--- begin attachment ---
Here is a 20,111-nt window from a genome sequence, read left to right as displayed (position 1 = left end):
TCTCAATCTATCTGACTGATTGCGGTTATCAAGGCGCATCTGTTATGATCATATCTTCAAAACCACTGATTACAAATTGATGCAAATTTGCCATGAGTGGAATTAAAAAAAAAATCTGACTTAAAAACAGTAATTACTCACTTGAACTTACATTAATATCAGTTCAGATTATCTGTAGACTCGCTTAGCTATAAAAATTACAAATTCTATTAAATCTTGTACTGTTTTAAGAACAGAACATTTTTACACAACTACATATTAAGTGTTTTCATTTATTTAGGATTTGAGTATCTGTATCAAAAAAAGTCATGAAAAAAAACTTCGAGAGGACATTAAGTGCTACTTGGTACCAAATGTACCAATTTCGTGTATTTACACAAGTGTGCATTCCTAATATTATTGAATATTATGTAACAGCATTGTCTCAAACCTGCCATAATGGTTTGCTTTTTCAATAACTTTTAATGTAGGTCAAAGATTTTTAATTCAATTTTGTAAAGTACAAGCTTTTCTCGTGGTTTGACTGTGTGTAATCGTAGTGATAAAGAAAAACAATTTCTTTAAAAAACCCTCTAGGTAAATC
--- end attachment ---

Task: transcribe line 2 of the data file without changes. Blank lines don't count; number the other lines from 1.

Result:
TCTCAATCTATCTGACTGATTGCGGTTATCAAGGCGCATCTGTTATGATCATATCTTCAAAACCACTGATTACAAATTGATGCAAATTTGCCATGAGTGGAATTAAAAAAAAAATCTGACTTAAAAACAGTAATTACTCACTTGAACTTACATTAATATCAGTTCAGATTATCTGTAGACTCGCTTAGCTATAAAAATTACAAATTCTATTAAATCTTGTACTGTTTTAAGAACAGAACATTTTTACACAACTACATATTAAGTGTTTTCATTTATTTAGGATTTGAGTATCTGTATCAAAAAAAGTCATGAAAAAAAACTTCGAGAGGACATTAAGTGCTACTTGGTACCAAATGTACCAATTTCGTGTATTTACACAAGTGTGCATTCCTAATATTATTGAATATTATGTAACAGCATTGTCTCAAACCTGCCATAATGGTTTGCTTTTTCAATAACTTTTAATGTAGGTCAAAGATTTTTAATTCAATTTTGTAAAGTACAAGCTTTTCTCGTGGTTTGACTGTGTGTAATCGTAGTGATAAAGAAAAACAATTTCTTTAAAAAACCCTCTAGGTAAATC